“After traveling alone for six months, everywhere I went I encountered women who had been assaulted in different ways,” she said.

Mustafa decided to do something about it and started ROAR for Good.

“Just a week after I returned to Philadelphia, a woman was raped a block from my apartment when she went out to feed her meter,” she said. “I was enraged and inspired to create something to make women safer.”

As president and CEO of ROAR for Good, Mustafa has led the development of ‘Athena,’ a safety wearable device that helps to keep people safe. As a smart tech device, Athena shares user locations when activated.

“In reality, our goal is to have a world where technology like ROAR’s doesn’t need to exist,” she said. “In the meantime, why not create something that improves the situation?”

Not one for the sidelines, Mustafa and ROAR have been proactive about taking a role in the cultural paradigm surrounding sexual assault prevention and #MeToo. The ROAR Back program exists in tandem with the Athena device. ROAR Back has been designed as a series of nonprofit partnerships—with the goal of educating men about violence prevention and empathy training. In addition, an app provides educational tools on safety and situational awareness.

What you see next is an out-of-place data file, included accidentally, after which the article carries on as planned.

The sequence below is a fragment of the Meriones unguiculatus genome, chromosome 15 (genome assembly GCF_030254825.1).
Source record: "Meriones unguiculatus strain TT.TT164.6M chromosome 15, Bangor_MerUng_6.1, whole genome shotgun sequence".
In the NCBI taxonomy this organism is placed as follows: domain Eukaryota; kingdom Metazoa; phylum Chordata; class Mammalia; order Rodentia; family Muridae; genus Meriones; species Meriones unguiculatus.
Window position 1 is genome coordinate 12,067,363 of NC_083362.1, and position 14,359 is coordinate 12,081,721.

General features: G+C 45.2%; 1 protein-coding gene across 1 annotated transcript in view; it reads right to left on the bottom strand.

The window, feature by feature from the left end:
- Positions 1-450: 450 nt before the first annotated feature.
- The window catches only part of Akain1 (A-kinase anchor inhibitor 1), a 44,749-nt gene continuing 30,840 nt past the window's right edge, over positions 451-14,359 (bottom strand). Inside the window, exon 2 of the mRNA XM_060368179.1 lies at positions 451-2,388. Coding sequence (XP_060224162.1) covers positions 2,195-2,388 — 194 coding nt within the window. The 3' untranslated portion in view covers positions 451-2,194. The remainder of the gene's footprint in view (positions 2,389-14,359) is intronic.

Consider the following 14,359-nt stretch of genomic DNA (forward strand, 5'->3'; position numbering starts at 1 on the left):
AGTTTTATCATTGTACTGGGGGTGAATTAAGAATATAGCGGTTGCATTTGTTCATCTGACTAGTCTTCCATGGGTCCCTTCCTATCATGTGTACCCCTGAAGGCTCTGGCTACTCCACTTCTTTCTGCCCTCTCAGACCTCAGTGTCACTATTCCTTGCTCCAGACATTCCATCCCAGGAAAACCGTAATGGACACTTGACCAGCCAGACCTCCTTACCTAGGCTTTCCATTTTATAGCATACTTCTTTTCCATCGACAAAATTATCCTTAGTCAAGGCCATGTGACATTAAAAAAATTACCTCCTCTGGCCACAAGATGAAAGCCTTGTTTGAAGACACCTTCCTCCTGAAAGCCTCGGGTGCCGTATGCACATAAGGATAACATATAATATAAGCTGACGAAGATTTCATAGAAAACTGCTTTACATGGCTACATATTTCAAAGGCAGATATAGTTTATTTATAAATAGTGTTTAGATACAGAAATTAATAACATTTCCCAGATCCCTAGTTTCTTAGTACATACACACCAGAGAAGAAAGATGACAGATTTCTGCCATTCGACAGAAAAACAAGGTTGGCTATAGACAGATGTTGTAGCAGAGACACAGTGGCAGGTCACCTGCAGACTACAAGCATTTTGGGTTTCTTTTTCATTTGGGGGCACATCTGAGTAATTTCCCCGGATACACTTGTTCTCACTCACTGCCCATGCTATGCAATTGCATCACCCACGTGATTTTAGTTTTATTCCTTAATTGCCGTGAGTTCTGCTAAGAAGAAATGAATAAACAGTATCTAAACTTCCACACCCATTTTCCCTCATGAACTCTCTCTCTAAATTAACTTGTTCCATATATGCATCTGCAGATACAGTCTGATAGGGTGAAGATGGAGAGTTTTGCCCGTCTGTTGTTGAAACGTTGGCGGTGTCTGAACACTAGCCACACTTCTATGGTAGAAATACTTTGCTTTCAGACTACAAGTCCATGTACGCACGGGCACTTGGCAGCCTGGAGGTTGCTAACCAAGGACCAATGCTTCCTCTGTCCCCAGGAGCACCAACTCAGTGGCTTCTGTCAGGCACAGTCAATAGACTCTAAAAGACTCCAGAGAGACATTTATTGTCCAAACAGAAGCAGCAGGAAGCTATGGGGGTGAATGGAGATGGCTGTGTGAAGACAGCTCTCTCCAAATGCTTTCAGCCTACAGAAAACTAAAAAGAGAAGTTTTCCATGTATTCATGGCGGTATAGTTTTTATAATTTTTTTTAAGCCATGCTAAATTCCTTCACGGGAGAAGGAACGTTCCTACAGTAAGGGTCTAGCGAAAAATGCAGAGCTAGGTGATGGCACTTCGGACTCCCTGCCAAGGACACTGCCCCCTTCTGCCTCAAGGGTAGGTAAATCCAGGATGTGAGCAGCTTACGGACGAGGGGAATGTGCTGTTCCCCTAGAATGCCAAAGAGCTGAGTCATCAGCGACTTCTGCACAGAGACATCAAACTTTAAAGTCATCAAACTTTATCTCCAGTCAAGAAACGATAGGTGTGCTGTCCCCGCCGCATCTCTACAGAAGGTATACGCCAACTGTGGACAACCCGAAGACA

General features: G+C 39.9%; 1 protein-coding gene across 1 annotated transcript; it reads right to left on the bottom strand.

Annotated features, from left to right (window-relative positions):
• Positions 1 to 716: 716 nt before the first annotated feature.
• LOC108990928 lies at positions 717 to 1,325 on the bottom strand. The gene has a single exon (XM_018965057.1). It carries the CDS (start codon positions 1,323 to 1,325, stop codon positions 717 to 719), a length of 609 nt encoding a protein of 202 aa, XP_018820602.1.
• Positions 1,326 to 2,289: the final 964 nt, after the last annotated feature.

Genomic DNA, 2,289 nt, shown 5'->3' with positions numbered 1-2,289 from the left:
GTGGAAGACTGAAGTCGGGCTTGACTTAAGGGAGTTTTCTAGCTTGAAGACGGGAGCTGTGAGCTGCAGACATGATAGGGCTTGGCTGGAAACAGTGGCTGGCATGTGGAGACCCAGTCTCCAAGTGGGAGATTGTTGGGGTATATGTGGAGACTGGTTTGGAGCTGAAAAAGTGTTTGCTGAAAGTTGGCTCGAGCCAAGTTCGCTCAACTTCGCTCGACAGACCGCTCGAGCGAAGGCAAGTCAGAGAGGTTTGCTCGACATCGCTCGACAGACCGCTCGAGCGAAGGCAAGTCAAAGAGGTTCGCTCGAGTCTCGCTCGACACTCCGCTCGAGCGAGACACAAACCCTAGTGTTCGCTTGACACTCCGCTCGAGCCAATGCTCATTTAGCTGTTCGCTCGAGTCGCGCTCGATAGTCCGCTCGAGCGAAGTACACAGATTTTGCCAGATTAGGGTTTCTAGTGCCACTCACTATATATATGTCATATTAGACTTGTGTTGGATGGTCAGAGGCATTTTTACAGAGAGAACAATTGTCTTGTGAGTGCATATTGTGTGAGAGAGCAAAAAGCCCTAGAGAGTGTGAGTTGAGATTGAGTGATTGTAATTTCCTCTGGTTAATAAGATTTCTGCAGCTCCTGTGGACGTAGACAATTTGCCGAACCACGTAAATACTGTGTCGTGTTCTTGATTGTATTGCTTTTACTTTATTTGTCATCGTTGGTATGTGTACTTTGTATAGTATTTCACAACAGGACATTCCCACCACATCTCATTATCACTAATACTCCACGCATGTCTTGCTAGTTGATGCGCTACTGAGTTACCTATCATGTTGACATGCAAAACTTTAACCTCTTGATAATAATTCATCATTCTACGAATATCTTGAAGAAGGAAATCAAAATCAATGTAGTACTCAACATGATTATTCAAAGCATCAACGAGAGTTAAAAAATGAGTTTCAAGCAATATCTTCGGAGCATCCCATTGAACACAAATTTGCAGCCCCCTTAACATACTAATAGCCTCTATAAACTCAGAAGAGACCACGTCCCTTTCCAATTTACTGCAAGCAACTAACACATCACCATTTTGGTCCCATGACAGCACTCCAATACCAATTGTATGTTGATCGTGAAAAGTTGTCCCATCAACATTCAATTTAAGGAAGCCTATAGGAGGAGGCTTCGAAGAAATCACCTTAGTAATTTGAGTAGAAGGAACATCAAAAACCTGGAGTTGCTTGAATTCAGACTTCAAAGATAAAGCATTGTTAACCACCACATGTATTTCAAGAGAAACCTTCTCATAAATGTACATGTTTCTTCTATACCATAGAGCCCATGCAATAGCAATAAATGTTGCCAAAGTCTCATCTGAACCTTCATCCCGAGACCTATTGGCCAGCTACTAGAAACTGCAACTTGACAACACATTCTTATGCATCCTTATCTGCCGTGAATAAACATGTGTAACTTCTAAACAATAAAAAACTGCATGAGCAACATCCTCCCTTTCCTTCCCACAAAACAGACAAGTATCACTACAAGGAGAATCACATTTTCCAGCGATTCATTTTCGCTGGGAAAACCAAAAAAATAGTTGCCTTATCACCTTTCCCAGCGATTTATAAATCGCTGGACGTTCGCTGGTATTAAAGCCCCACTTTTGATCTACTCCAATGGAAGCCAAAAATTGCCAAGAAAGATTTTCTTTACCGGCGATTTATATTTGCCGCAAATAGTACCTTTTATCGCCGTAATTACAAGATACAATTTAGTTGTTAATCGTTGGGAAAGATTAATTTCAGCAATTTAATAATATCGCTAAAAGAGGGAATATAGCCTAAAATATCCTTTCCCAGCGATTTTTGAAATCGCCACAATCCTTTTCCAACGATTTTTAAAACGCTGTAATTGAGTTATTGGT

Awards and attention have been rolling in for Mustafa, who was selected as one of the BBC’s 100 Women in 2016, Philadelphia Magazine’s Top 20 Best Philadelphians, Philadelphia Business Journal’s 2016 Tech Disruptors, Innovator of the Year by Rad Girls, and many more. We can’t wait to see what’s next for this dynamic, young maker.

“I see a long-term vision of changing the world and ROAR having a profound impact,” she said.

2. Lori Bush, MBA ’85

Scientist to CEO isn’t the normal career trajectory for a pre-med major, but Lori Bush learned early on to defy expectations.

Driven to push the boundaries, Bush went beyond her work as a research scientist and eventually led production, innovation, marketing, and business development for Johnson & Johnson. Once established in the eld, Bush became an expert in beauty products.

During her 25 years in the consumer and healthcare products industry, Bush led product innovation for several global brands. She has also held leadership positions as the worldwide executive director of Skin Care Ventures and vice president of professional marketing at Neutrogena.

In 2006, Bush was approached by Katie Rodan and Kathy Fields, who solicited her insight when they were in the startup phase of their premium skincare line. A year later, Bush accepted the role of president and CEO at Rodan + Fields. Her leadership helped the company to reach $600 million in revenue by 2015.